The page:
“I love the idea of a beautifully ordered vegetable area but never feel that I achieve this so it seems that early preparation followed by regular maintenance and use is key.”
Creating a new look
The New Year will see some major changes at Brockworth Court, near Gloucester. Tim Wiltshire is planning to revamp both the pond and garden by the historic Tithe Barn.
A new jetty, new path to the water’s edge and some, as yet, unspecified new planting are all top of his gardening resolutions.
“Probably the jetty will be painted the same green as the Monet bridge but I have not yet decided.”
He is also changing the look of the rose area by creating a pebble path around the central border. It’s going to be edged in cobbles that were in the old stable building.
“There’s a bit of recycling going on.”
Adding box hedging on the outer borders will complete the revamp.
Filling in the gaps
Kate Patel at Barn House, near Chepstow, which is known for its grass collection, has a long list of gardening resolutions headed by tweaking what she describes as a “weak corner” in front of her kitchen window.
Originally purple echinacea were used as a contrast to a band of Calamagrostis x acutiflora ‘Karl Foerster’ and drifts of Sedum spectabile but over the years the coneflowers have dwindled leaving noticeable gaps in the display.
Kate has already added clumps of Pennisetum ‘Fairy Tails’ to give some more interest but says the two grasses are crying out for a contrasting hue.
“The answer would be to sharpen the spade and divide the congested clumps of Veronicastrum virginicum ‘Pink Glow’ and then remember to Chelsea chop them (done a little later in early June here) to keep them at the right height to contrast with the taller grasses behind them.”
Veronicastrum has already been used as a contrast further down the bed.
“It makes a stunning combination of seed heads against winter-blond grass that lasts right through the dreary winter months.”
Kate is also planning to boost the spring display by adding more bulbs, such as tulips. These need regular replanting as few like the combination of her heavy clay soil and wet winters but she believes it’s worth the effort for the effect of colour among the newly emerging foliage of deciduous grasses.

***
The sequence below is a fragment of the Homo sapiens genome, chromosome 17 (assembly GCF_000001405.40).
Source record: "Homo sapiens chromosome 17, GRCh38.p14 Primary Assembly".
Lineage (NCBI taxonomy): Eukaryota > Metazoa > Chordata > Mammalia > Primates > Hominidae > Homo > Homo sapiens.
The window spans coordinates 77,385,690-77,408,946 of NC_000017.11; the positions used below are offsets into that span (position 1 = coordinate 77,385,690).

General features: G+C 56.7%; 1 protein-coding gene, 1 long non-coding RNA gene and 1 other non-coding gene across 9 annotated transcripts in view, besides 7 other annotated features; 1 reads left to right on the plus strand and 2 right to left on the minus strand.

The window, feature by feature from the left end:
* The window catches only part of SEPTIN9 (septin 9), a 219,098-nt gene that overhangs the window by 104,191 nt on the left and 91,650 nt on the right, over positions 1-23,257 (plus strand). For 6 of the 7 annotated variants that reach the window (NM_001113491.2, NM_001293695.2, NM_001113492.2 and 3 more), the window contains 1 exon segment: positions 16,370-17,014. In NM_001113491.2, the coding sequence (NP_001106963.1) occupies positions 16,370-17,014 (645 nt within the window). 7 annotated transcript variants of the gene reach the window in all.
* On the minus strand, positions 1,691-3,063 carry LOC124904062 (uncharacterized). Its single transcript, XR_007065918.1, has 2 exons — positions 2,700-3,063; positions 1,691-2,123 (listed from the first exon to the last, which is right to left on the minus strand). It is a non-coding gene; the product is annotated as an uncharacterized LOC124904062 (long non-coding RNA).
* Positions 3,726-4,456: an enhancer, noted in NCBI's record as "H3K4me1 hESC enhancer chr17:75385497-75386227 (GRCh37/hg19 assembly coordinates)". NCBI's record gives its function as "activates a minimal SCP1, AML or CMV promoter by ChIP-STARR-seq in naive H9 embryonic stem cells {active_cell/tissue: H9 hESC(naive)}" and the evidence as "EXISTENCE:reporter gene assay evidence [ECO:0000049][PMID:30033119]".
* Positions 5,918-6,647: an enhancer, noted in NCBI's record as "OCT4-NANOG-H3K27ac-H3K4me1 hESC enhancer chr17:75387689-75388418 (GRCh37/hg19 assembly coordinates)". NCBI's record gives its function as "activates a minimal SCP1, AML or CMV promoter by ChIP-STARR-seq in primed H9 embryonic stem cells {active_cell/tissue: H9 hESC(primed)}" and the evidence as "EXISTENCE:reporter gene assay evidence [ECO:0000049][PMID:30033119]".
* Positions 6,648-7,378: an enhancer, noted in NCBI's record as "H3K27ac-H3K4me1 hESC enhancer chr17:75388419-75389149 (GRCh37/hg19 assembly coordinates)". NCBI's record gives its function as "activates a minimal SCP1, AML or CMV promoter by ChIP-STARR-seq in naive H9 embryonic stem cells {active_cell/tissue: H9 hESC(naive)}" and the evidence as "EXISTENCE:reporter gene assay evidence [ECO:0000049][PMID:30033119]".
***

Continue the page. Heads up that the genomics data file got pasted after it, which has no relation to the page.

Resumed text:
Allium hollandicum ‘Purple Sensation’ and Nepeta ‘Six Hills Giant’ is another combination that she likes with the purple pom-pom heads of the allium looking good coming through the nepeta, which in turn hides the uninspiring foliage of the allium.
Other gardening resolutions include renewing some ageing compost bins and growing more veg in 2017. Over the past few years, the vegetable beds have been used mainly for raising grasses and perennials either to restock the garden or to sell on NGS open days.
“Now I think it’s time to earmark a few of them for the things I’ve missed most like artichokes, multicoloured beetroots, borlottti beans and colourful squashes that are almost impossible to buy around here but that both taste good and look so attractive in a bowl on the kitchen table.”
Most importantly, she is planning to take the time to appreciate her garden in 2017.
“I want to set my never-ending To-Do list aside and make more time to just sit and enjoy the garden over a cup of tea while watching the dogs play in their paddock.”
As gardening resolutions go, that’s one we should all try to follow.
I’ve never attempted woodwork since a compulsory carousel of practical subjects in my first year at secondary school. It wasn’t a high point in my school life though I fared marginally better armed with a chisel than with a sewing machine in needlework. Build a Better Vegetable Garden by Joyce Russell may change all that.
Covering everything from building an easy fruit cage to constructing a decorative obelisk, it shows how to save money and improve your veg plot by a little bit of garden DIY.
The book, subtitled ‘30 DIY projects to improve your harvest’, achieves the near impossible by appealing to both the no-idea first-timer and the seasoned DIY expert; the latter are advised that they may want to skip straight to the projects.
Starting with the basics – what tools to buy, timbers to use and even the difference between galvanised nails and panel pins – Russell outlines in clear but unpatronising language how to get started.
There are tips on marking up timber, cutting and drilling, along with the sort of advice that comes only with experience: keep tools in familiar places so you don’t waste time searching for them; don’t cut anything until you’ve checked your measurements; be aware that cutting metal pipes makes them hot so allow them to cool before touching.
She suggests starting with something easy, such as the broad bean support, fashioned out of poles and string. From that you could progress through the leaf mould container and simple cloches to a mini greenhouse or garden caddy.
Each project is scaled for difficulty and the hours needed to complete. I particularly liked the ‘slug-proof salad trays’, complete with either copper pipe legs or feet sat in jars of water or old welly boots.
Woven through these practical projects are cultivation ideas from how to plant raspberry canes to crops for cold frames and what to put in a hazel planter.
Given my previous experience of woodworking, this book did not immediately appeal but it won me over. As Russell says in her introduction: “wherever we are on the gardening journey, there are always more things to learn and more ideas to follow”. This is one path I’m tempted to take.
• Build a Better Vegetable Garden by Joyce Russell, photography by Ben Russell is published by Frances Lincoln (£16.99 RRP). Buy now. (If you buy via the link, I get a small payment. The price you pay is not affected.)